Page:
Hansen, D. 1970. A proto-Elamite Silver Figurine in the Metropolitan Museum of Art. Metropolitan Museum Journal 3: 5-14.

Harper, P.O., Aruz, J. and Tallon, F. 1992. The Royal City of Susa. New York: The Metropolitan Museum of Art.

Langdon, S. 1990. Monkey to Man: The Evolution of a Geometric Sculptural Type. American Journal of Archaeology 94: 407-424.

McDermott, W.C. 1938. The Ape in Antiquity. Baltimore: The John Hopkins University Press.

Mecquenem, de, R. 1911. Vestiges de constructions élamites. Recueil des Travaux relatifs à la philologie et à l’archéologie égyptiennes et assyriennes 33: 38-55.

Minniti, C. and Sajjadi, S.M.S. 2019. New Data on non-human primates from the ancient Near East: The recent discovery of a rhesus macaque burial at Shahr-i Sokhta, Iran. International Journal of Osteoarchaeology 29: 538-548.

Mousavi, A. 2012. Ancient Near Eastern art at the Los Angeles County Museum of Art. Los Angeles: Los Angeles County Museum of Art.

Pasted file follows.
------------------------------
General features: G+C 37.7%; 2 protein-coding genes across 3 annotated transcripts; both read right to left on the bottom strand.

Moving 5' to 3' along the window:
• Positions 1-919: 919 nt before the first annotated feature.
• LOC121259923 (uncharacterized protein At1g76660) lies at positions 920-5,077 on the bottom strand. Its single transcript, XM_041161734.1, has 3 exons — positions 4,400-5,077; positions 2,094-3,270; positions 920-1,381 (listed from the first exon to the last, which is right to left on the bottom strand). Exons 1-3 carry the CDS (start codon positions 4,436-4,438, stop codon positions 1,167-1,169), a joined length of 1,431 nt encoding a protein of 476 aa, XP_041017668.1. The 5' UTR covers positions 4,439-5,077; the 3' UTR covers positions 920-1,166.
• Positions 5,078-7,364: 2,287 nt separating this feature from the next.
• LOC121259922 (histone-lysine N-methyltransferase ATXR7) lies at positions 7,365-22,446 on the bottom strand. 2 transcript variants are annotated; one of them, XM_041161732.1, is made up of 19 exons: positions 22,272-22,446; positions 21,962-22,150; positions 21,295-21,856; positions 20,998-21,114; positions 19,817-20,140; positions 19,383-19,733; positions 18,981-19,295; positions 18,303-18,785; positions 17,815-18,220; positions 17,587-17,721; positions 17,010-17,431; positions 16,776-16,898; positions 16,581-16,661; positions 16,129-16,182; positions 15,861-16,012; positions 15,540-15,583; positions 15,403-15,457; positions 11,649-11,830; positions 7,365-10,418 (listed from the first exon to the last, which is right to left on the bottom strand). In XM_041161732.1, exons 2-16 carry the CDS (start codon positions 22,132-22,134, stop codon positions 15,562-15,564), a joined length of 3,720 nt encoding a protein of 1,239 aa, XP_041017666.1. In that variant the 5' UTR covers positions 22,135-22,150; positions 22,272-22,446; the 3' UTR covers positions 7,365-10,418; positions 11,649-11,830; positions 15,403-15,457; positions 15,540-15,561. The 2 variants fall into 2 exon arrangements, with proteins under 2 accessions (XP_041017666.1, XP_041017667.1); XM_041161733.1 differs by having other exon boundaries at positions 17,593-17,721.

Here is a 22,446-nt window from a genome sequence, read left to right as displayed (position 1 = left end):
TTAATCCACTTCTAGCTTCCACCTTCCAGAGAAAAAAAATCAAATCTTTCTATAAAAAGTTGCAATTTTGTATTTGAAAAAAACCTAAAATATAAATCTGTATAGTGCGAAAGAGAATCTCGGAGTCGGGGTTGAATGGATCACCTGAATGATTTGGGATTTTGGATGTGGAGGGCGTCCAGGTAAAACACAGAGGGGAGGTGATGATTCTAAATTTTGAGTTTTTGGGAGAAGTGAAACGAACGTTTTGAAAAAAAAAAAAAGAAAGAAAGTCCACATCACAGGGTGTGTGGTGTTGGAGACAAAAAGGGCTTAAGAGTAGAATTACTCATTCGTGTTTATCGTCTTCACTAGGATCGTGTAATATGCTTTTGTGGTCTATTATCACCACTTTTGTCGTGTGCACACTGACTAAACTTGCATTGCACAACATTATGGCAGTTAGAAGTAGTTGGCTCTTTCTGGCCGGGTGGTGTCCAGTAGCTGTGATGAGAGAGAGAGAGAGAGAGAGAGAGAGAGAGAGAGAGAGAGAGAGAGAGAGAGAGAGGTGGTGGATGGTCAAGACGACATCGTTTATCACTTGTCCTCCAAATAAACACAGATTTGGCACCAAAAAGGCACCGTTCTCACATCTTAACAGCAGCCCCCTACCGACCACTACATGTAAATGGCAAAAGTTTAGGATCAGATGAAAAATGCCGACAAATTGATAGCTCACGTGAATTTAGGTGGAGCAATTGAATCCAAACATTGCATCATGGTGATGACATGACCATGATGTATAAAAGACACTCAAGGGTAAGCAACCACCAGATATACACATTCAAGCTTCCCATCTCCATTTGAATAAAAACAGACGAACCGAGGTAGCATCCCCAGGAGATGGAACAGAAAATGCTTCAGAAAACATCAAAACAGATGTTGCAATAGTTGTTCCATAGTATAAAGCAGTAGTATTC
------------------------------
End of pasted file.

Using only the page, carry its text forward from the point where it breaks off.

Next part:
Nancie, H. 2011. Monkey Statuette. Paris: Musée du Louvre (, accessed 16 June 2020).

Potts, D.T. 1999. The Archaeology of Elam. Cambridge: Cambridge University Press.

Price, L. 1988. Masterpieces from the Los Angeles County Museum of Art. Los Angeles: Los Angeles County Museum of Art.

Pruzsinszky, R. 2016. Musicians and Monkeys, Ancient Near Eastern Clay Plaques Displaying Musicians and their Socio-cultural Role, in A. Bellia and C. Marconi (eds) Musicians in Ancient Coroplastic Art. Iconography, Ritual Contexts, and Functions: 23-34. Pisa: Istituti Editoriali e Poligrafici Internazionali.

Schultz, A.H. 1939. Book review of W.C. McDermott, The Ape in Antiquity (1938, Baltimore). Journal of Mammalogy 20: 114.

Shaw, I. 2000. The Oxford History of Ancient Egypt. New York: Oxford University Press.

Smith H.S. 1969. Animal domestication and animal cult in dynastic Egypt, in P.J. Ucko and G.W. Dimbleby (eds), The Domestication and Exploitation of Plants and Animals: 307-314. London: Gerald Duckworth & Co. Ltd.

Spycket, A. 1998. ‘ Le Carnaval des Animaux ': On Some Musician Monkeys from the Ancient Near East. Iran 60: 1-10.